A selection of eight works by seven composers, all written within the past 40 years, featuring the titular instruments. Unlike similar compilations, the instrumentalists vary in addition to the composers. The bass clarinetists include Jason Alder, Tim Hodgkinson, Chris Cundy, Yoni Silver and Lori Freedman, the flutists, Karin de Fleyt and Carla Rees, with Vincent Royer and Jill Valentine in the viola chair. To this listener's ear, the release also broaches some questions with regard to extended techniques being used in service of an overarching idea rather than simply expositions of instrumental possibilities.
The first piece, and my personal favorite, is Gérard Grisey's "Nout" (1983) for solo contrabass clarinet (Alder). Intense, haunting and dirge-like, the low reed matches the writing perfectly in a manner that might well be thought of as "old-fashioned", but it absolutely works. The music calls for the tonalities and textures of the instrument, nothing is wasted or superfluous and the effect is deep and powerful; a superb performance. "Gestalten" (2018), by Niels Christian Rasmussen, is scored for bass clarinet and tape (Alder). Here, the instruments are well enough integrated into the music, but each element of the piece sounds a bit dated and bland, the bass clarinet part not so different from, say, a random Anthony Braxton exploration from the 70s and the bell-like tape sounding similarly reminiscent of work from the 60s-70s. Not bad, but not noteworthy.
Thanos Chrysakis' "Octet" (2018) uses the largest configuration of the date: two violas, three bass clarinets, a baritone saxophone sneaking in and two flutes. The 15-minute work is expansive, unfurling in irregular waves, richly arranged, erupting into dark billows led by the low reeds, subsiding into flute-laden hollows. Structurally not so interesting, but the free flow of colors is quite attractive, varied and more than capable of sustaining interest. "Hermes" (1984), by Salvatore Sciarrino is for solo flute (de Fleyt). It alternates higher, slightly overtoned pitches set against tougher, spitting phrases for a while, working subsequent variations off of this presence. Very well played but, for this listener, more an exposition of (somewhat) extended techniques and contrasts in tone and attack than a deeper musical idea.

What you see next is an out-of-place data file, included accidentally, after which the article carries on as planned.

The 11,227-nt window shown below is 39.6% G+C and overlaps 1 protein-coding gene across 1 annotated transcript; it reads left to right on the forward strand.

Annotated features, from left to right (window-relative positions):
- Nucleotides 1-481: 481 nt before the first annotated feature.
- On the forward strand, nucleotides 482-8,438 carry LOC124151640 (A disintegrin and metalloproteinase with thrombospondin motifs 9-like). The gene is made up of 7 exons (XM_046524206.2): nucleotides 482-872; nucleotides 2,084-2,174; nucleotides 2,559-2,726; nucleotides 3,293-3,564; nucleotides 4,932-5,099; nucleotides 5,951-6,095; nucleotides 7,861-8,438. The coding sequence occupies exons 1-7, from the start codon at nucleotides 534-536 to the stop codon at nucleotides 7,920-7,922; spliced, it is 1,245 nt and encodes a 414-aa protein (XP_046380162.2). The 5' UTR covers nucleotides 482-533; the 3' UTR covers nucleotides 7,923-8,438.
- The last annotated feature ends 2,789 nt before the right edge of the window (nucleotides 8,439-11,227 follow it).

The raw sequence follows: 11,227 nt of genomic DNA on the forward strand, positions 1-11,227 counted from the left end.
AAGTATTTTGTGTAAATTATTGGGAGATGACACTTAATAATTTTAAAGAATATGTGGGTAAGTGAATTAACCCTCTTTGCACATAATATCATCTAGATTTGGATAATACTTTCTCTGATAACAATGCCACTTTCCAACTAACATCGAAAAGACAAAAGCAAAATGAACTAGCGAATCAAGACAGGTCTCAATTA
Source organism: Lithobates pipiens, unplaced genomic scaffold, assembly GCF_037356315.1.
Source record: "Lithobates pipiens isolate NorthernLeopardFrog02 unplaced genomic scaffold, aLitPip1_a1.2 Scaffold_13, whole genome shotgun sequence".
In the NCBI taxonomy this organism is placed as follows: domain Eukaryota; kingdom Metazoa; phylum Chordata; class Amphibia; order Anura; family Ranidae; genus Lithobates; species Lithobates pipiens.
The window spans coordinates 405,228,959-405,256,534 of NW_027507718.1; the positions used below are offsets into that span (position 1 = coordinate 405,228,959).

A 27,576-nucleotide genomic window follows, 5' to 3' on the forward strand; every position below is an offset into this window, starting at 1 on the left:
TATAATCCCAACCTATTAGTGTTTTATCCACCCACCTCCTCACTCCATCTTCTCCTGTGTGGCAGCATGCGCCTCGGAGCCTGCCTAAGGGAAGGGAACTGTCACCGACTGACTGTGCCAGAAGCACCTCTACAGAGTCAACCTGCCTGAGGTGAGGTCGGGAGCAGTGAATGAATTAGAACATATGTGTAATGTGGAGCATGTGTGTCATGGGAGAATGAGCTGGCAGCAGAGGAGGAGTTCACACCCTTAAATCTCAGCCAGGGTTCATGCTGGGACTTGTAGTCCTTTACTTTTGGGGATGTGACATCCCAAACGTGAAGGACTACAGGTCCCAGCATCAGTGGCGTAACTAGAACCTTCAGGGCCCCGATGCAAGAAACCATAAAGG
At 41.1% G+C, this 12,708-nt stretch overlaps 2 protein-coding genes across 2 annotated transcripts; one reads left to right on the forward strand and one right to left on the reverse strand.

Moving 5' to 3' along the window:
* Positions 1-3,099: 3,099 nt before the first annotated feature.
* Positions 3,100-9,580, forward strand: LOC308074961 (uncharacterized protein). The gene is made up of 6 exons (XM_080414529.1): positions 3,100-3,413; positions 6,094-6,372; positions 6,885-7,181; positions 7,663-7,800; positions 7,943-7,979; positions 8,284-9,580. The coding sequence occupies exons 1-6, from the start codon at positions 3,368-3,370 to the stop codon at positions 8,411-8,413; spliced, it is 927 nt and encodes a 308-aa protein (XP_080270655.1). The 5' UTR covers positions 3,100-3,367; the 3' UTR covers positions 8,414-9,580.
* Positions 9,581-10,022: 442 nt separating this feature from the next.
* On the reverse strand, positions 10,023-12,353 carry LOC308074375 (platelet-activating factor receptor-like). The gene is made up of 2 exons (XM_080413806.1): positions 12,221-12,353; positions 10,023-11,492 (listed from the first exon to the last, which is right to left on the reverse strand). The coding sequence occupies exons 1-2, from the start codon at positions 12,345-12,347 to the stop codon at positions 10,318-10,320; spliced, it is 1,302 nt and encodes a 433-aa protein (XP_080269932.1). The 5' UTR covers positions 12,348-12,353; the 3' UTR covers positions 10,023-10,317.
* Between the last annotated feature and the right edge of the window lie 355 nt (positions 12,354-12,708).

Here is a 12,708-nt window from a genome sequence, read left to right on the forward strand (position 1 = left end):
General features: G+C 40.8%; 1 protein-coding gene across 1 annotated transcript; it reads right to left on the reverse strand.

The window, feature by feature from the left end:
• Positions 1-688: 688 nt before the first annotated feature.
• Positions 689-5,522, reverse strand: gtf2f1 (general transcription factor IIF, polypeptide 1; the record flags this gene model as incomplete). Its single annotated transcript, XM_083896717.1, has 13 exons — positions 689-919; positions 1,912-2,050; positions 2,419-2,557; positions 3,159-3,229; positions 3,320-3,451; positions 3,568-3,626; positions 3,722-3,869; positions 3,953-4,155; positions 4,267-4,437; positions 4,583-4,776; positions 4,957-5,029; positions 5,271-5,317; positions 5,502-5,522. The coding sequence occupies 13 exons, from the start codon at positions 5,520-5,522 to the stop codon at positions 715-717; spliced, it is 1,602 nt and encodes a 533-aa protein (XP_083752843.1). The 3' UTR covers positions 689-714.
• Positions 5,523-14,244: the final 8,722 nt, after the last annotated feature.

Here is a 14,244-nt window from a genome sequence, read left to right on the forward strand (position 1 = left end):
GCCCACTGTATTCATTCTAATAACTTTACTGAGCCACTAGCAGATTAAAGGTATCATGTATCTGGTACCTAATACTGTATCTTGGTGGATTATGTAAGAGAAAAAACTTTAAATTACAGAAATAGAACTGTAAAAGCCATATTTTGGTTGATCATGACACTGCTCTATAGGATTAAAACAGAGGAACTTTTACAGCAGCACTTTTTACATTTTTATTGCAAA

Yoni Silver offers an improvisation on Iancu Dumitrescu's "Aura" (2013). Not knowing the original, I can't comment on any relationship, but on its own, Silver's performance is a strong, brooding one, elaborating various approaches from roaringly guttural to delicate, gauzy harmonics (and not so different from those explored by Braxton or Roscoe Mitchell) but, perhaps barely, maintaining an implied thematic line or sense of purpose that succeeds in tying things together. Just. Admittedly, I have a low degree of tolerance for free vocalise, so the fact that Freedman's "To the Bridge" (2014) begins with Shelly Hirsch-esque yowls didn't immediately ingratiate itself. Freedman's bass clarinet and clarinet playing is exceptional, though, mitigating matters somewhat. Again, the overall conception sounds not dissimilar from any number of works by the post-AACM school and there's an over-reliance on "new" sounds for their own sake, but the playing is strong enough that it comes close to compensating and there are some softer moments toward the end that are quite beautiful and moving.
Tim Hodgkinson's "Parautika" (2019), for two violas and three bass clarinets, establishes a kind of bed from which the instruments raise assorted howls, growls and expectorations. Again, apart from the relatively unique instrumentation, the basic music is quite similar to things heard in avant-jazz circles for decades. The disc closes with the second piece by Chrysakis, "Selva Oscura" (2017/18) for viola (Royer) and bass clarinet (Freedman). At nearly 15 minutes, it traverses substantial ground. Like other works here, it occasionally strays into an effect for effect's sake area but always pulls itself back into gripping, meaningful lines, music that transcends the technical. Very much a push and pull work in that sense, posing several good questions, excellently performed.
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